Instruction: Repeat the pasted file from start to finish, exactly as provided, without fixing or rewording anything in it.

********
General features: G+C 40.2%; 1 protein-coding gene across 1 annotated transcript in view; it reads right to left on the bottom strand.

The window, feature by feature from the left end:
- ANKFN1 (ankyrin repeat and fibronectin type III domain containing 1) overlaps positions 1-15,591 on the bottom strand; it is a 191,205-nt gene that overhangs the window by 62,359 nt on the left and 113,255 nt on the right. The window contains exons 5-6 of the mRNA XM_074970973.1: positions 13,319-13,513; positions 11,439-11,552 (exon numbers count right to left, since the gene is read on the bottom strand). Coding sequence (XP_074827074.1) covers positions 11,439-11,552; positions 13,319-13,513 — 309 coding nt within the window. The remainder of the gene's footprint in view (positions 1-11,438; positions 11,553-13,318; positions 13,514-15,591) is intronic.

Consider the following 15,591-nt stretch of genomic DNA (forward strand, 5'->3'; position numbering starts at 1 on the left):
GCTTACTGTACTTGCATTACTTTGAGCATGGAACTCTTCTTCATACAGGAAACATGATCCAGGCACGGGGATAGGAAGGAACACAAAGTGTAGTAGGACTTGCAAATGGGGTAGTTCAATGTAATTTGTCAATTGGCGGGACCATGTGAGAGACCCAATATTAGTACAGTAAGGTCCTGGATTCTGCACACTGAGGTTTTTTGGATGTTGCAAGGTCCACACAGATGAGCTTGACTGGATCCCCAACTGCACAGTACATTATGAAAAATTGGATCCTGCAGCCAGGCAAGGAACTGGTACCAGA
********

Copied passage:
General features: G+C 40.2%; 1 protein-coding gene across 1 annotated transcript in view; it reads right to left on the bottom strand.

The window, feature by feature from the left end:
- ANKFN1 (ankyrin repeat and fibronectin type III domain containing 1) overlaps positions 1-15,591 on the bottom strand; it is a 191,205-nt gene that overhangs the window by 62,359 nt on the left and 113,255 nt on the right. The window contains exons 5-6 of the mRNA XM_074970973.1: positions 13,319-13,513; positions 11,439-11,552 (exon numbers count right to left, since the gene is read on the bottom strand). Coding sequence (XP_074827074.1) covers positions 11,439-11,552; positions 13,319-13,513 — 309 coding nt within the window. The remainder of the gene's footprint in view (positions 1-11,438; positions 11,553-13,318; positions 13,514-15,591) is intronic.

Consider the following 15,591-nt stretch of genomic DNA (forward strand, 5'->3'; position numbering starts at 1 on the left):
GCTTACTGTACTTGCATTACTTTGAGCATGGAACTCTTCTTCATACAGGAAACATGATCCAGGCACGGGGATAGGAAGGAACACAAAGTGTAGTAGGACTTGCAAATGGGGTAGTTCAATGTAATTTGTCAATTGGCGGGACCATGTGAGAGACCCAATATTAGTACAGTAAGGTCCTGGATTCTGCACACTGAGGTTTTTTGGATGTTGCAAGGTCCACACAGATGAGCTTGACTGGATCCCCAACTGCACAGTACATTATGAAAAATTGGATCCTGCAGCCAGGCAAGGAACTGGTACCAGA